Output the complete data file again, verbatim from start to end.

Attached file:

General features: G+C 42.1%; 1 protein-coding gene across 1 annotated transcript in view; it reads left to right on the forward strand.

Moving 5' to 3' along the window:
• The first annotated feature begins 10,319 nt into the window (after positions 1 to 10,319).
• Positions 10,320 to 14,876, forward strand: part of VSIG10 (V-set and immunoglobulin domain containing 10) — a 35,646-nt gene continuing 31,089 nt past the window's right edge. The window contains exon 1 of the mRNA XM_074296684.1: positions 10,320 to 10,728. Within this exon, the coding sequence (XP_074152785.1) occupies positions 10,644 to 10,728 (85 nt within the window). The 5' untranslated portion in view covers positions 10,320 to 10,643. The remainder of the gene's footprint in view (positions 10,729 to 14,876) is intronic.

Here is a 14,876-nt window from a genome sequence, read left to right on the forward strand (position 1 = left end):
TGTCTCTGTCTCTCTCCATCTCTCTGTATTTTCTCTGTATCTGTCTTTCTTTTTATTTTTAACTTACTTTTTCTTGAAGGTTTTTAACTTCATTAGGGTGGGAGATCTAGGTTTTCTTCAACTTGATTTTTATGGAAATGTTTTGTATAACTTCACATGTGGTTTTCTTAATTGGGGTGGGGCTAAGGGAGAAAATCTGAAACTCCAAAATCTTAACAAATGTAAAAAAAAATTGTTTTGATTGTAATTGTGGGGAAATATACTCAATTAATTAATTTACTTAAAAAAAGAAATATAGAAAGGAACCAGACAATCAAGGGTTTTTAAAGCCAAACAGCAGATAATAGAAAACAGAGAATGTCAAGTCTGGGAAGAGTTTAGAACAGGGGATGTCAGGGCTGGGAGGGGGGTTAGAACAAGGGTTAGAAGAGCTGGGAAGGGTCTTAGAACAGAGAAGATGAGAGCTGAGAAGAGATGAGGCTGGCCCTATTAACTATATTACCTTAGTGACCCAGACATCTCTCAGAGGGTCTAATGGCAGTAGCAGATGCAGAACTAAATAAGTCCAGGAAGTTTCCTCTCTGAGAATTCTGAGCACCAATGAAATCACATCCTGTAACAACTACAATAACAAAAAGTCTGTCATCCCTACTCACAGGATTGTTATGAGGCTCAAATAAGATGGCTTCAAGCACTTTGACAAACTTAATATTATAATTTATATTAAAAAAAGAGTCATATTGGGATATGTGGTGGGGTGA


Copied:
General features: G+C 42.1%; 1 protein-coding gene across 1 annotated transcript in view; it reads left to right on the forward strand.

Moving 5' to 3' along the window:
• The first annotated feature begins 10,319 nt into the window (after positions 1 to 10,319).
• Positions 10,320 to 14,876, forward strand: part of VSIG10 (V-set and immunoglobulin domain containing 10) — a 35,646-nt gene continuing 31,089 nt past the window's right edge. The window contains exon 1 of the mRNA XM_074296684.1: positions 10,320 to 10,728. Within this exon, the coding sequence (XP_074152785.1) occupies positions 10,644 to 10,728 (85 nt within the window). The 5' untranslated portion in view covers positions 10,320 to 10,643. The remainder of the gene's footprint in view (positions 10,729 to 14,876) is intronic.

Here is a 14,876-nt window from a genome sequence, read left to right on the forward strand (position 1 = left end):
TGTCTCTGTCTCTCTCCATCTCTCTGTATTTTCTCTGTATCTGTCTTTCTTTTTATTTTTAACTTACTTTTTCTTGAAGGTTTTTAACTTCATTAGGGTGGGAGATCTAGGTTTTCTTCAACTTGATTTTTATGGAAATGTTTTGTATAACTTCACATGTGGTTTTCTTAATTGGGGTGGGGCTAAGGGAGAAAATCTGAAACTCCAAAATCTTAACAAATGTAAAAAAAAATTGTTTTGATTGTAATTGTGGGGAAATATACTCAATTAATTAATTTACTTAAAAAAAGAAATATAGAAAGGAACCAGACAATCAAGGGTTTTTAAAGCCAAACAGCAGATAATAGAAAACAGAGAATGTCAAGTCTGGGAAGAGTTTAGAACAGGGGATGTCAGGGCTGGGAGGGGGGTTAGAACAAGGGTTAGAAGAGCTGGGAAGGGTCTTAGAACAGAGAAGATGAGAGCTGAGAAGAGATGAGGCTGGCCCTATTAACTATATTACCTTAGTGACCCAGACATCTCTCAGAGGGTCTAATGGCAGTAGCAGATGCAGAACTAAATAAGTCCAGGAAGTTTCCTCTCTGAGAATTCTGAGCACCAATGAAATCACATCCTGTAACAACTACAATAACAAAAAGTCTGTCATCCCTACTCACAGGATTGTTATGAGGCTCAAATAAGATGGCTTCAAGCACTTTGACAAACTTAATATTATAATTTATATTAAAAAAAGAGTCATATTGGGATATGTGGTGGGGTGA